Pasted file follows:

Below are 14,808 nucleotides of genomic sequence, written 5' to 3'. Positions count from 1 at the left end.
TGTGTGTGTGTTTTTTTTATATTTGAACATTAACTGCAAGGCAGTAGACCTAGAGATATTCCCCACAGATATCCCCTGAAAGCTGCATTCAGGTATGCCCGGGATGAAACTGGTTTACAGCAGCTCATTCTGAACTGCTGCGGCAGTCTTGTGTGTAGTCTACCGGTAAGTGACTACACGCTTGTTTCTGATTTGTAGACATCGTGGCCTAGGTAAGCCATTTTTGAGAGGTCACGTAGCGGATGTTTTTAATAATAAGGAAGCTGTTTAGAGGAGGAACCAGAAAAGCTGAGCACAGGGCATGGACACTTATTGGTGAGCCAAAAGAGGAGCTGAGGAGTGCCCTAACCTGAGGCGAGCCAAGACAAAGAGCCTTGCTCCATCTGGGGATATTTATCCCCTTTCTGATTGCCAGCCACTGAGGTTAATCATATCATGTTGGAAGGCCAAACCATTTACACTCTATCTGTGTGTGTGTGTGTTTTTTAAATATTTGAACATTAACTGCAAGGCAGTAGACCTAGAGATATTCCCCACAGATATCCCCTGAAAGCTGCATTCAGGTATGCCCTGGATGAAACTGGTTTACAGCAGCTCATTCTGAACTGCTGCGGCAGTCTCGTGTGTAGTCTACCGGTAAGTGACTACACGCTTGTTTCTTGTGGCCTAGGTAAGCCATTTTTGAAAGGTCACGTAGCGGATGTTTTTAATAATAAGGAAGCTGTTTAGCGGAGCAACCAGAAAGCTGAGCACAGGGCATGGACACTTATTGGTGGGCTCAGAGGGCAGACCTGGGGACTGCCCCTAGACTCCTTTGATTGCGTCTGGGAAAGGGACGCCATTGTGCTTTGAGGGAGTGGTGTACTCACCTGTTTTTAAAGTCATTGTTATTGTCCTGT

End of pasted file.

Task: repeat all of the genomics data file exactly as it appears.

Below are 14,808 nucleotides of genomic sequence, written 5' to 3'. Positions count from 1 at the left end.
TGTGTGTGTGTTTTTTTTATATTTGAACATTAACTGCAAGGCAGTAGACCTAGAGATATTCCCCACAGATATCCCCTGAAAGCTGCATTCAGGTATGCCCGGGATGAAACTGGTTTACAGCAGCTCATTCTGAACTGCTGCGGCAGTCTTGTGTGTAGTCTACCGGTAAGTGACTACACGCTTGTTTCTGATTTGTAGACATCGTGGCCTAGGTAAGCCATTTTTGAGAGGTCACGTAGCGGATGTTTTTAATAATAAGGAAGCTGTTTAGAGGAGGAACCAGAAAAGCTGAGCACAGGGCATGGACACTTATTGGTGAGCCAAAAGAGGAGCTGAGGAGTGCCCTAACCTGAGGCGAGCCAAGACAAAGAGCCTTGCTCCATCTGGGGATATTTATCCCCTTTCTGATTGCCAGCCACTGAGGTTAATCATATCATGTTGGAAGGCCAAACCATTTACACTCTATCTGTGTGTGTGTGTGTTTTTTAAATATTTGAACATTAACTGCAAGGCAGTAGACCTAGAGATATTCCCCACAGATATCCCCTGAAAGCTGCATTCAGGTATGCCCTGGATGAAACTGGTTTACAGCAGCTCATTCTGAACTGCTGCGGCAGTCTCGTGTGTAGTCTACCGGTAAGTGACTACACGCTTGTTTCTTGTGGCCTAGGTAAGCCATTTTTGAAAGGTCACGTAGCGGATGTTTTTAATAATAAGGAAGCTGTTTAGCGGAGCAACCAGAAAGCTGAGCACAGGGCATGGACACTTATTGGTGGGCTCAGAGGGCAGACCTGGGGACTGCCCCTAGACTCCTTTGATTGCGTCTGGGAAAGGGACGCCATTGTGCTTTGAGGGAGTGGTGTACTCACCTGTTTTTAAAGTCATTGTTATTGTCCTGT